Etel Adnan + Alex Katz - Serpentine Galleries, July 2016
Entrance to Etel Adnan: The Weight of the World (Serpentine Sackler Gallery)
I had read about this exhibition opening on Artnet or maybe The Art Newspaper and was really excited about it because I immediately loved the colours but did not know the artist at all.
As my mom is currently visiting me in London I thought this would be a great time to see the show and we were both pleasantly surprised.
Adnan is a Lebanese artist, poet, essayist who grew up in Lebanon, Syria, France (Paris) and the US (California). Her father fought in the Ottoman army and she was very much influenced by the colours and the different landscapes that she saw growing up. As soon as I read that she had moved to Berkeley (Cali) in the 1960s I expected her colour palette to match Diebenkorn’s and to exhibit some similarities.
Etel Adnan, Untitled
Etel Adnan, California Coast I
Take a look at the two oil paintings above. Whilst the technique and the colour saturation is different for those familiar with Diebenkorn’s work it is easy to draw connections and associate the two with the Californian colours and Berkeley vibes.
Adnan is also impressive because of her wide range of works and techniques. The first photo, taken at the entrance, shows two of her weaved pieces. Similarly she works with ceramic, as illustrated by the two panels below. The panels themselves feel extremely light and could be mistaken for canvases if it weren’t for their reflective glaze.
Finally her calligraphy, her stories, the poems she recorded and her memoir on the Ottoman empire falling and her memories of Ataturk rising to power are beautifully contained in journals with splashes of illustrations in watercolour. One of these reminded me of Kandinsky and his colour symphonies.
Now whilst I am now in love with Adnan’s work and will be sure to study her in greater detail, Alexander Katz’s exhibition in the other Serpentine Gallery was less impressive.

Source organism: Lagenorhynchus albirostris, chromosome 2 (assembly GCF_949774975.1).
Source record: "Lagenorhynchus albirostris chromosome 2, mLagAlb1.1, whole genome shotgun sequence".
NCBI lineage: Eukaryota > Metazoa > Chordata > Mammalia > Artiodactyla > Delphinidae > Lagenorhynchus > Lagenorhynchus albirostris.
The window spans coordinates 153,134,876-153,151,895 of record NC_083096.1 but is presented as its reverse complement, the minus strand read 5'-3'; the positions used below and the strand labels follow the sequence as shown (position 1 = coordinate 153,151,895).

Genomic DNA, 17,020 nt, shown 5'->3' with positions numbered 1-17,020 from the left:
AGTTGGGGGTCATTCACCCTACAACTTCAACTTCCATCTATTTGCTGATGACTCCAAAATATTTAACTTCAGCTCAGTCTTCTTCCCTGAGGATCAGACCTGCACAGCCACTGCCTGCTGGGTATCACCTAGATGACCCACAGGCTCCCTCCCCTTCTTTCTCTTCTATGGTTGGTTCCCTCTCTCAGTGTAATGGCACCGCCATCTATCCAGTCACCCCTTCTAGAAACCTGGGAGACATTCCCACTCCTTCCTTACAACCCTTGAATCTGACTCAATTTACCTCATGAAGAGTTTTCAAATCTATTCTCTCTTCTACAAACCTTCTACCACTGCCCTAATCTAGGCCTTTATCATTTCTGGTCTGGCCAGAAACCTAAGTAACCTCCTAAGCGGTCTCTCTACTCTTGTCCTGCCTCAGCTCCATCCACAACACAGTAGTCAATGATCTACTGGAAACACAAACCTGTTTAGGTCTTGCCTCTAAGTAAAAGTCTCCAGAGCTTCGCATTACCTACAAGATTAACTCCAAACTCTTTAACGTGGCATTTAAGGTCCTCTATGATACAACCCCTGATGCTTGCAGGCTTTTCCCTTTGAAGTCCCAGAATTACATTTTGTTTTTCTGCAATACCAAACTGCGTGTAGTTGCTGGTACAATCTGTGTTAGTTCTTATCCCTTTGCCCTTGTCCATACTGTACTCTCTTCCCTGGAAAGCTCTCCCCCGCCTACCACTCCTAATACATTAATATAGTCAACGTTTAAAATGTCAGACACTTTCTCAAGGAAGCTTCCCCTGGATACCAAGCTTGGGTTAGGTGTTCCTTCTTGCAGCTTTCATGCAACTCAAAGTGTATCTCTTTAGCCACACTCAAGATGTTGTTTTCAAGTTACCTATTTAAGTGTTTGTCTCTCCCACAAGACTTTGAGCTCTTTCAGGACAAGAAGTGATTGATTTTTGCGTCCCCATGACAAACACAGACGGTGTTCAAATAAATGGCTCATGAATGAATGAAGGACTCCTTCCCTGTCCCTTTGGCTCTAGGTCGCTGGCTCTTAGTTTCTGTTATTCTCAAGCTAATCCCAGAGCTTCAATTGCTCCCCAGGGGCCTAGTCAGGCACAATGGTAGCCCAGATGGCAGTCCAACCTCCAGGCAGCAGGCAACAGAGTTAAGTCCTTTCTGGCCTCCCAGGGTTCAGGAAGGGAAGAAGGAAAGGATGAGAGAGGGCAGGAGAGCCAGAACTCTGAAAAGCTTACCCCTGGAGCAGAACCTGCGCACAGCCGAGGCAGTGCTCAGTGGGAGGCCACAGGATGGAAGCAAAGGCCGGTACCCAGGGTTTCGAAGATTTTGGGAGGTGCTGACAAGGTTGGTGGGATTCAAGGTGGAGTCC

Briefly, before turning to Katz, I wanted to mention this year’s Pavillion by Ingels. Unlike last year’s with its nauseating smell of hot plastic and its kindergarten qualities, this pavilion is stunning. The rectangular open bricks create beautiful illusions as you walk around the exterior and the interior. It’s also a great place to relax, grab a coffee and read because it has a great combination of natural light and shade.
Back to Katz now. I knew him as an American artist, from New York, who had experimented with abstract landscapes and had been attracted to the idea of stripping landscapes of the minimum required to convey the information necessary. Whilst the paintings in themselves are not lacking in colour, they didn’t speak to me as much as I thought they would.
The canvases are massive and the colours are bright, in a way this ties them with Adnan’s show across the bridge, but the brush strokes and the subjects were somewhat lacking in something distinctive.
At any rate it was an enjoyable day, walking in Hyde Park and discovering new artists is never time badly spent.
Practical information: Alex Katz and Etel Adnan’s shows will close to the public on the 11th of September whilst the Pavillion will remain until the 9th of October.
The Serpentine Gallery presents the work of late American sculptor Duane Hanson in his first survey show in London since 1997. Throughout his forty-year career, Hanson created lifelike sculptures portraying working-class Americans and overlooked members of society. Reminiscent of the Pop Art movement of the time, his sculptures transform the banalities and trivialities of everyday life into iconographic material. The exhibition at the Serpentine Sackler Gallery presents key works from the artist’s oeuvre. (via Serpentine Galleries)
To enjoy more of his artistic background, click here
“Centered around an augmented and appended version of the new multi-screen video work Ribbons, Atkins’s exhibition transforms the Serpentine Sackler Gallery into a submersive environment of syncopated sounds, bodies and spaces. This is his largest solo exhibition in a UK public institution to date.
Ribbons (2014) will have its UK premiere at the Serpentine Sackler Gallery in a site-specific adaptation. Presented alongside installations of text and images, accompanying videos and tourettic interjections, the exhibition will underscore the ambivalent relationship that exists between real and virtual objects; between real and virtual conditions.
I visited the Serpentine gallery on a recommendation from a friend and was glad I did. A truly inspiring and captivating show that demonstrates the artists unique ability to combine issues of individual and national identity and global consumption.